​Illustration by: Ella Marushchenko and Alex Tokarev

Plasmonic Plastics worth 30 million

​Christoph Langhammer and colleagues at Chalmers University of Technology have received close to 30 million Swedish Kronor from the Swedish Foundation for Strategic Research to develop a new class of materials, called plasmonic plastics. The idea is to embed ”plasmonic” metal nanoparticles in polymer matrices that can easily be shaped and mass-produced.
Why is this material needed?
Plasmonic nanoparticles have many fantastic properties. Among other things they can be used for optical sensing. But to integrate them into devices like sensors, today, one needs to use quite complex and expensive methods such as nanolithography to make surfaces covered with plasmonic metallic nanoparticles. An alternative route is to make the nanoparticles by colloidal synthesis in solution, in a process that is cheap and scalable. However, it is then difficult to assemble these colloidal nanoparticles on surfaces in a controlled way, in order to be able to integrate them in a device. So our idea is to overcome these limitations by mixing wet-chemically synthesized metallic nanoparticles with polymers, which also can be chemically tailored to meet different needs. In this way, by combining the polymers with the nanoparticles, we will obtain plasmonic materials that, for example, can be 3D printed into different shapes and thus efficiently integrated into devices.

What kind of applications can this be used for?
In this project our activities will span all the way from basic science based on first-principles calculations to actually developing a plasmonic gas sensor prototype using our new material. In the end of this 5-year project we will 3D print small sensors, which are designed in such a way that they can detect different substances such as hydrogen or NOx in air. Such devices can be used to measure air quality and detect toxic emissions from traffic or large industrial point sources such as factories. Particularly in megacities in Asia, which suffer from severe air pollution, but also in Europe and the US, it is important to be able to measure air quality in real time. Today the systems used for air quality measurements are big and expensive. For example in Mumbai, an Indian megacity with more than 20 million inhabitants, there are only two air quality measurement stations. Using our plasmonic plastics in miniaturized sensor devices, we think it eventually will become possible for individuals to have these kinds of devices in their pockets.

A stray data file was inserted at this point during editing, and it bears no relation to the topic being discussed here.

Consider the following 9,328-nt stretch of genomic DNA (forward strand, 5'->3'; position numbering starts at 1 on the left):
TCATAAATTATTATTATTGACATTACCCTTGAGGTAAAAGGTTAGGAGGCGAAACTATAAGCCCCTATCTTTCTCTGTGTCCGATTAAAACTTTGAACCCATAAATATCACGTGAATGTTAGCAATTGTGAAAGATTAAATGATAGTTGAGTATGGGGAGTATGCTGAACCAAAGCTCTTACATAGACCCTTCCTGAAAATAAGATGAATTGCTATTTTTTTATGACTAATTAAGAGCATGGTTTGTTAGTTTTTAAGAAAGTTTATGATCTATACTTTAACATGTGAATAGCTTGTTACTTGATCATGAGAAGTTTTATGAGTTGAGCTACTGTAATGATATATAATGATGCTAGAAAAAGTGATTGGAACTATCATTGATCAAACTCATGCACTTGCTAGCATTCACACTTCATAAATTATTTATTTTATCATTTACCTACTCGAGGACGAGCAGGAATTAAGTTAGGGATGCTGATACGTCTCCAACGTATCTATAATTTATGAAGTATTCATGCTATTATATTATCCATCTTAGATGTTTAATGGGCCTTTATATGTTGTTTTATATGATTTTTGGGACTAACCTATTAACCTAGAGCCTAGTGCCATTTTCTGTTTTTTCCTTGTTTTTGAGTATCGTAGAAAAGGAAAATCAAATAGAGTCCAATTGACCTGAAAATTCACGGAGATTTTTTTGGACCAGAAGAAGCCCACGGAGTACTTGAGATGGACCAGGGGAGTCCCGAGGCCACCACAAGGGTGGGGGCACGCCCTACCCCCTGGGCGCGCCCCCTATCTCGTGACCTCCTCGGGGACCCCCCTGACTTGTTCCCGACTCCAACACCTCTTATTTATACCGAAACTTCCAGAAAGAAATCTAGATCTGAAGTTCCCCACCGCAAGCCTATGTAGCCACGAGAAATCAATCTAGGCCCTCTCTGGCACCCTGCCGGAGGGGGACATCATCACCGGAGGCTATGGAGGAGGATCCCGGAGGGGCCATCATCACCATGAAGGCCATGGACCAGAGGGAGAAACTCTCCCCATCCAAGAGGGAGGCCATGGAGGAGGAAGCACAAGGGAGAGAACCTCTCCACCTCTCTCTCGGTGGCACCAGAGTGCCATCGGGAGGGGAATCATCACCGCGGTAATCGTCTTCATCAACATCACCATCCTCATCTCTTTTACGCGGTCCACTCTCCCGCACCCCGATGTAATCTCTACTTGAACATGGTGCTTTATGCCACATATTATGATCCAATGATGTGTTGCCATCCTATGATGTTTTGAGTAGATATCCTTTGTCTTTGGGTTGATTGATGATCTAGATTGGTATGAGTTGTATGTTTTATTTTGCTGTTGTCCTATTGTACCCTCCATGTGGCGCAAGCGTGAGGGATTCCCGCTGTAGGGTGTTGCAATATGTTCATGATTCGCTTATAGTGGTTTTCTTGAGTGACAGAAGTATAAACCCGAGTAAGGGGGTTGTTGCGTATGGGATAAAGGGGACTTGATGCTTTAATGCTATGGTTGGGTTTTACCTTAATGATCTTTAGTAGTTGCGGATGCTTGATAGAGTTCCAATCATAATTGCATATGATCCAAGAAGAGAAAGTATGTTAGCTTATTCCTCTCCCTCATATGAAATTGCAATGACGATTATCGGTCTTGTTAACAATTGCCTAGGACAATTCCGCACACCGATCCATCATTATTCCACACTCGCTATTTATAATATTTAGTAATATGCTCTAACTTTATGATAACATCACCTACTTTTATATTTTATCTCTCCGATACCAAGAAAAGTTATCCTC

What does it mean to receive this grant from the Swedish Foundation for Strategic Research (SSF)?
I think this is a very exciting project and I look very much forward to realising it together with my colleagues. Therefore I also want to highlight that this really is going to be a team effort. We are a group of young researchers from Chalmers’ Physics and Chemistry Departments with different and very complementary backgrounds. We are all are very goal-oriented, and we also get along on a personal level. For me personally it is the third large grant in a short time, so it gives me confidence that I am on the right track in terms of developing my own career as a research leader. This project, however, is not directly related to the other two, which focus mostly on studies of individual nanoparticles. I am sure I will enjoy this “Plastic Plasmonics” endeavour a lot as it more of a Materials Science type project, which for me is back to the roots.

All participants in the project:
Christoph Langhammer, Department of Physics, Chalmers University of Technology
Kasper Moth-Poulsen, Department of Chemistry, Chalmers University of Technology
Christian Müller, Department of Chemistry, Chalmers University of Technology
Paul Erhart, Department of Physics, Chalmers University of Technology
Anders Hellman, Department of Physics, Chalmers University of Technology

Pressrelease from the Swedish Foundation for Strategic Research
Langhammer Lab
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Page manager Published: Mon 30 May 2016.